"There's an old woman spirit with me, always has been, and I understand that a lot of my music comes from that old woman spirit," Rudd says. "Who that it is exactly, I'm not sure, but I do believe that it's either my grandmother or great grandmother on my father's side … Apparently that old woman spirit is featured very strongly in everything I do; quite often, I feel like a vessel for her to come through.

“There's a lot of spirit with this record and there's a lot of ancestral involvement, and when we're together, we can feel that. [Bassist] Uncle Tio [Moloantoa], for example, comes from a crazy story of apartheid in South Africa, and the way he plays, that struggle is all in his fingers. That spirit is all around us. Everyone comes from a different line, and everyone is calling on their spirit guide and their ancestors to play this music. It's a great band, it is absolutely pumping, and I don't say that lightly."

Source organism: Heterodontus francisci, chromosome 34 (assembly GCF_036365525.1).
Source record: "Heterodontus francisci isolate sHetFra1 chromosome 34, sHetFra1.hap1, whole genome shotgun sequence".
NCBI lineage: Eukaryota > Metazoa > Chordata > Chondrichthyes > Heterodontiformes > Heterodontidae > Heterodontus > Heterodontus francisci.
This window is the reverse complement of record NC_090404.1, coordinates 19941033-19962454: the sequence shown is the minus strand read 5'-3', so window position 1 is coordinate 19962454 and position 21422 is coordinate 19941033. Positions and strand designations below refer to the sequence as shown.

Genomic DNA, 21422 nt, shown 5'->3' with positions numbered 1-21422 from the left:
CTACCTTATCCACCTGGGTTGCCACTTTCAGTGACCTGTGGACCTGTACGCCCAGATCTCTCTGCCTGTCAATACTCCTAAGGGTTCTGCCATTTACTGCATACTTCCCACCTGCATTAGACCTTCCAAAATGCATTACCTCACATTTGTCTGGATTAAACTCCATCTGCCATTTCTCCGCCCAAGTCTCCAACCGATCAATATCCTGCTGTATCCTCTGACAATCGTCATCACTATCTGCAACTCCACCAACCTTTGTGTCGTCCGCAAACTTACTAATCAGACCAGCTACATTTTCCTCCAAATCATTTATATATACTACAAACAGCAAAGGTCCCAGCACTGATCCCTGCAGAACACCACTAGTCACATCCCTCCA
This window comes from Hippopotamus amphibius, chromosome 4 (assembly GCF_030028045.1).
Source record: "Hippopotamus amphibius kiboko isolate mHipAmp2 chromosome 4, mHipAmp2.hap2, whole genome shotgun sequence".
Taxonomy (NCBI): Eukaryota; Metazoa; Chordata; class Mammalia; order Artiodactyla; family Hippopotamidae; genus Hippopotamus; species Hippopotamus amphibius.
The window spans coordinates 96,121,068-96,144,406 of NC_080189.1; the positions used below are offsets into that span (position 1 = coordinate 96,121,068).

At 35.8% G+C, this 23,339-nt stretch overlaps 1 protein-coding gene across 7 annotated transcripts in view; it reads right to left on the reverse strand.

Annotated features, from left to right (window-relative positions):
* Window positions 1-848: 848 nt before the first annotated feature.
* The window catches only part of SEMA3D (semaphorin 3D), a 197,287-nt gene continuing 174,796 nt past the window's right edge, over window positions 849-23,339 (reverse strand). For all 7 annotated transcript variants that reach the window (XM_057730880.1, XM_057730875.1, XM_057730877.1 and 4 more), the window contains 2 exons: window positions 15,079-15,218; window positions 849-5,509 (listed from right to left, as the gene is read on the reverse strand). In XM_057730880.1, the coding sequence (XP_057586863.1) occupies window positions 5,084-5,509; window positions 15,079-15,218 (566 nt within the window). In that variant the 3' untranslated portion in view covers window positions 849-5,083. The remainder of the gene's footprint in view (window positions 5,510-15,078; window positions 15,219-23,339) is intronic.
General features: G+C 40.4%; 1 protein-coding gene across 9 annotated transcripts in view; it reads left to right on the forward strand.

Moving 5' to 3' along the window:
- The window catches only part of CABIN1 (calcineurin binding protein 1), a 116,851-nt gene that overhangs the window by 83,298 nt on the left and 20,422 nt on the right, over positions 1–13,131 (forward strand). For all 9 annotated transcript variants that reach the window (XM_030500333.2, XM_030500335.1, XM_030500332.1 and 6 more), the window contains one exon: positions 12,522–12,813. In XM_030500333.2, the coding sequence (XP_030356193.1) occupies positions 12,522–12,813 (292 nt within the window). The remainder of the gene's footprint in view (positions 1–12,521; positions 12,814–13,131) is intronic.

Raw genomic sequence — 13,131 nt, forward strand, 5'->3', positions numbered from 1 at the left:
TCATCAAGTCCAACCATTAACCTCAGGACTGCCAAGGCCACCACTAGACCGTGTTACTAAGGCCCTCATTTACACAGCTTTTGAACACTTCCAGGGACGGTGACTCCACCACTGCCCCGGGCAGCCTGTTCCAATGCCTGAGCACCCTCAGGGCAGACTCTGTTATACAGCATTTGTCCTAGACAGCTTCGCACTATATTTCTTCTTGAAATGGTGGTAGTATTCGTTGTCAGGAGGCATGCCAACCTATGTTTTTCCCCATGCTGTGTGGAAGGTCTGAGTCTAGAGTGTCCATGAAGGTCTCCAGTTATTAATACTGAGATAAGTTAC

There is a bit of irony in naming his band the United Nations, considering it's also the name of one of the most contentious organizations on the planet (and risky, given the legal hassles visited upon the Punk band of the same name by the global group). Rudd tends to view his motives, as in most things in his life, through that prismatic contextualism.

"All of us come from a line of struggle, in every culture," he says. "It's a bit of a celebration of that, stripping things down to the bare bones, to the roots of what we are, and it made sense to highlight that United Nations concept. We are uniting the nations here."

XAVIER RUDD & THE UNITED NATIONS play Wednesday at 20th Century Theater. Tickets/more info: